Astronaut Review

Retired civil engineer Angus Stewart (Richard Dreyfuss) has long dreamt of becoming an astronaut. He gets his chance when billionaire entrepreneur Marcus Brown (Colm Feore) launches a lottery for one lucky winner to join the first passenger flight to space. But will Angus make the grade?

by Ian Freer |
Published on
Release Date:

20 Mar 2020

Original Title:


Astronaut is probably not the film you think it is. The logline — a senior citizen enters a lottery to join the first commercial flight into space — suggests a movie where a grouchy but loveable septuagenarian is the oldest cadet in the class, does comedy Zero G tests and proves an old dog can teach high-tech young ’uns new tricks as he realises a long-held dream. Perhaps admirably, writer-direct Shelagh McLeod’s feature debut mostly avoids such obvious beats but in so doing delivers a slow, strangely low-key affair, lifted only by Richard Dreyfuss’ neatly judged performance.

Dreyfuss is Angus Stewart, a retired civil engineer who is being farmed out to a senior citizens home by his reluctant daughter (Krista Bridges) and more certain son-in-law (Lyriq Bent). Encouraged by his grandson (Richie Lawrence) and as a means of escape, Angus makes a last-gasp entry into a lottery to win the only civilian seat on a two-week foray into space funded by billionaire Elon Musk-Richard-Branson-Jeff Bezos-alike Marcus Brown (Colm Feore). It’s a sluggish start, marred by a stereotypical view of old age fuelled by comedy pensioners and whimsy. Yet even after the 40-odd minutes it takes to get into the space race to join the flight of a lifetime, it fails to step up; the world of both the TV lottery show (hosted by Whose Line Is It Anyway? stalwart Colin Mochrie) and the space flight itself feels cheaply realised and unconvincing.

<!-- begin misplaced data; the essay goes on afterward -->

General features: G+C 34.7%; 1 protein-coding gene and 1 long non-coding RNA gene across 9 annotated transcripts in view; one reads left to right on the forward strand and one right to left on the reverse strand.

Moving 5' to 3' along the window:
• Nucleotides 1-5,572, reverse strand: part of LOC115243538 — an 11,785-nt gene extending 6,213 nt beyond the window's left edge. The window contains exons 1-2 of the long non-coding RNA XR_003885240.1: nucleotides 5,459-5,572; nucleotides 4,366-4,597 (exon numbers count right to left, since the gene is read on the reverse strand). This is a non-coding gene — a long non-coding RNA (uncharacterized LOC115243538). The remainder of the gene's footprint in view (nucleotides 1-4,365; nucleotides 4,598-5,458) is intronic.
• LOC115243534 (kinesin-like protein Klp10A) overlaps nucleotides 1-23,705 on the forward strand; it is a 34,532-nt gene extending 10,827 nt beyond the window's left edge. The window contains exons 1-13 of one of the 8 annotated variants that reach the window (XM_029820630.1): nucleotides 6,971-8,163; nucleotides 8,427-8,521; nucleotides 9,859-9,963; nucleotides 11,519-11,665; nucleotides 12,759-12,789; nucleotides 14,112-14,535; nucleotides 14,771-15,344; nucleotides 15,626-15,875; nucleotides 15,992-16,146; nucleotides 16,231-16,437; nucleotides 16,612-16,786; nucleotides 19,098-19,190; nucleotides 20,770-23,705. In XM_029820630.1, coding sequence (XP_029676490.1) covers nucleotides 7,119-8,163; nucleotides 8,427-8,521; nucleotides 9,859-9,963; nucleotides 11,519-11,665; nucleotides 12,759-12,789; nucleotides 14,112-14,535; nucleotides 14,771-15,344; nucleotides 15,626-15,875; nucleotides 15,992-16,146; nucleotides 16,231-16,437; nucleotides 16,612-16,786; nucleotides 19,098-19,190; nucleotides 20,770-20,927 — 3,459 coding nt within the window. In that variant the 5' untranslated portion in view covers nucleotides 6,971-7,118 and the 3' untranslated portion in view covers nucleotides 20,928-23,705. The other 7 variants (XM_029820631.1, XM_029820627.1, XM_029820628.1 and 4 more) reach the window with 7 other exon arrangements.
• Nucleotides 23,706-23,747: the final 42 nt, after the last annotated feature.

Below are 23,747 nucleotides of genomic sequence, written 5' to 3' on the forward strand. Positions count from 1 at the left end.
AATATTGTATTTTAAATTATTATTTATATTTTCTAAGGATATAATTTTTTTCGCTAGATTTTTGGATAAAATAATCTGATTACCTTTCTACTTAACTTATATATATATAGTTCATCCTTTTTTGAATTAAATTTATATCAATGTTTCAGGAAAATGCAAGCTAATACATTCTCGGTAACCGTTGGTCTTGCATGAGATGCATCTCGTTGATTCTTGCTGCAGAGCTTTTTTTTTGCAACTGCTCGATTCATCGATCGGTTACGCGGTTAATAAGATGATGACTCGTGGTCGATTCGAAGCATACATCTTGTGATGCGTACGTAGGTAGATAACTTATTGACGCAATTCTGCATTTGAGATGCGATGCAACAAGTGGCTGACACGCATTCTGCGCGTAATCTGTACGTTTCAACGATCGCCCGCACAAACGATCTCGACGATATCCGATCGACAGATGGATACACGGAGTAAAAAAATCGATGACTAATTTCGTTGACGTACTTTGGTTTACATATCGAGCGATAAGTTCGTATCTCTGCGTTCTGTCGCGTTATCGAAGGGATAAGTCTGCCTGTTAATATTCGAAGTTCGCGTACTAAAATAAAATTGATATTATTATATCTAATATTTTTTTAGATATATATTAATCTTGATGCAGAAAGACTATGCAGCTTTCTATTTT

The film’s central conflict comes when Angus, drawing on his knowledge from his old job, believes the runway is not reinforced enough to support the space craft and butts heads with Brown to postpone/cancel the mission (how the supposed experts have missed this is mindboggling.) Again, in a story about the power of dreams and ambitions, it’s a mundane proposition to drive a movie, a feeling reinforced by the visually drab look of the film. Dreyfuss does what he can to inject some twinkle into proceedings without mugging — his scenes with Lawrence are charming — but the overall mood is soporific. As an actor, Dreyfuss’ first trip into space came at the end of Close Encounters Of The Third Kind, filled with awe and wonder. Astronaut could have done with a little bit of that.

Astronaut doesn’t have the budget or cinematic ambition to deliver on its premise. Despite the best efforts of Richard Dreyfuss, it reaches for the stars and misses by a mile.
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